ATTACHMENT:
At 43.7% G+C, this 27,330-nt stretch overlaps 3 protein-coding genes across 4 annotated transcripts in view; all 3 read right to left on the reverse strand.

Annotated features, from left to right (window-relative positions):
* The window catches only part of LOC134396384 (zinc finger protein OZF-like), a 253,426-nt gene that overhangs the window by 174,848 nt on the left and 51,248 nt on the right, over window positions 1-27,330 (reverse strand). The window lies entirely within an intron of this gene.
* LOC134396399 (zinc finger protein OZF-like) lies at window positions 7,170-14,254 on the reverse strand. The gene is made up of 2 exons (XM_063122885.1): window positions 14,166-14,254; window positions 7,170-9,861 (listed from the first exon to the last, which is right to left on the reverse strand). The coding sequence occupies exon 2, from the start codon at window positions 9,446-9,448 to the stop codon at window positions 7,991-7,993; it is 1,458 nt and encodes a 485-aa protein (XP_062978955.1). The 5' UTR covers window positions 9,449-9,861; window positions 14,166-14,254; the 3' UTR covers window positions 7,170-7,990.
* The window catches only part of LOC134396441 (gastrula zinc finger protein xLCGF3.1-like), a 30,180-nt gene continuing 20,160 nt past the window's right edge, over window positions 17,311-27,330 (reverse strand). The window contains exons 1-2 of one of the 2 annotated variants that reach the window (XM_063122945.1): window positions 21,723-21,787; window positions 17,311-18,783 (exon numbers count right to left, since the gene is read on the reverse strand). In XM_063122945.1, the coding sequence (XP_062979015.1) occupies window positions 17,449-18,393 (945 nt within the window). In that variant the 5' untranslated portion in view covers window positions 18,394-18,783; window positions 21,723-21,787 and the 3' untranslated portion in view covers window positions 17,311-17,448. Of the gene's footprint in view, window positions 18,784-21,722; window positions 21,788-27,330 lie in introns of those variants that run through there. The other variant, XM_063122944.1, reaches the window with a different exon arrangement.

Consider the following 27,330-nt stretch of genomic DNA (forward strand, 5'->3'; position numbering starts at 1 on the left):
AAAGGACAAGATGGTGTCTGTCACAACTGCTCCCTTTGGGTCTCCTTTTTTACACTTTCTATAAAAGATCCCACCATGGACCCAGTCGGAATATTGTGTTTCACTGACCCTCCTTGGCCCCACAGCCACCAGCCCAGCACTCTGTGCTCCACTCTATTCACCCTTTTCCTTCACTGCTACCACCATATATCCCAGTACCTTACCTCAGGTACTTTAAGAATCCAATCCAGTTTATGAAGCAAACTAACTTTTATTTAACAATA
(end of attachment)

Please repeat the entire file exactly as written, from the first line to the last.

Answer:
At 43.7% G+C, this 27,330-nt stretch overlaps 3 protein-coding genes across 4 annotated transcripts in view; all 3 read right to left on the reverse strand.

Annotated features, from left to right (window-relative positions):
* The window catches only part of LOC134396384 (zinc finger protein OZF-like), a 253,426-nt gene that overhangs the window by 174,848 nt on the left and 51,248 nt on the right, over window positions 1-27,330 (reverse strand). The window lies entirely within an intron of this gene.
* LOC134396399 (zinc finger protein OZF-like) lies at window positions 7,170-14,254 on the reverse strand. The gene is made up of 2 exons (XM_063122885.1): window positions 14,166-14,254; window positions 7,170-9,861 (listed from the first exon to the last, which is right to left on the reverse strand). The coding sequence occupies exon 2, from the start codon at window positions 9,446-9,448 to the stop codon at window positions 7,991-7,993; it is 1,458 nt and encodes a 485-aa protein (XP_062978955.1). The 5' UTR covers window positions 9,449-9,861; window positions 14,166-14,254; the 3' UTR covers window positions 7,170-7,990.
* The window catches only part of LOC134396441 (gastrula zinc finger protein xLCGF3.1-like), a 30,180-nt gene continuing 20,160 nt past the window's right edge, over window positions 17,311-27,330 (reverse strand). The window contains exons 1-2 of one of the 2 annotated variants that reach the window (XM_063122945.1): window positions 21,723-21,787; window positions 17,311-18,783 (exon numbers count right to left, since the gene is read on the reverse strand). In XM_063122945.1, the coding sequence (XP_062979015.1) occupies window positions 17,449-18,393 (945 nt within the window). In that variant the 5' untranslated portion in view covers window positions 18,394-18,783; window positions 21,723-21,787 and the 3' untranslated portion in view covers window positions 17,311-17,448. Of the gene's footprint in view, window positions 18,784-21,722; window positions 21,788-27,330 lie in introns of those variants that run through there. The other variant, XM_063122944.1, reaches the window with a different exon arrangement.

Consider the following 27,330-nt stretch of genomic DNA (forward strand, 5'->3'; position numbering starts at 1 on the left):
AAAGGACAAGATGGTGTCTGTCACAACTGCTCCCTTTGGGTCTCCTTTTTTACACTTTCTATAAAAGATCCCACCATGGACCCAGTCGGAATATTGTGTTTCACTGACCCTCCTTGGCCCCACAGCCACCAGCCCAGCACTCTGTGCTCCACTCTATTCACCCTTTTCCTTCACTGCTACCACCATATATCCCAGTACCTTACCTCAGGTACTTTAAGAATCCAATCCAGTTTATGAAGCAAACTAACTTTTATTTAACAATA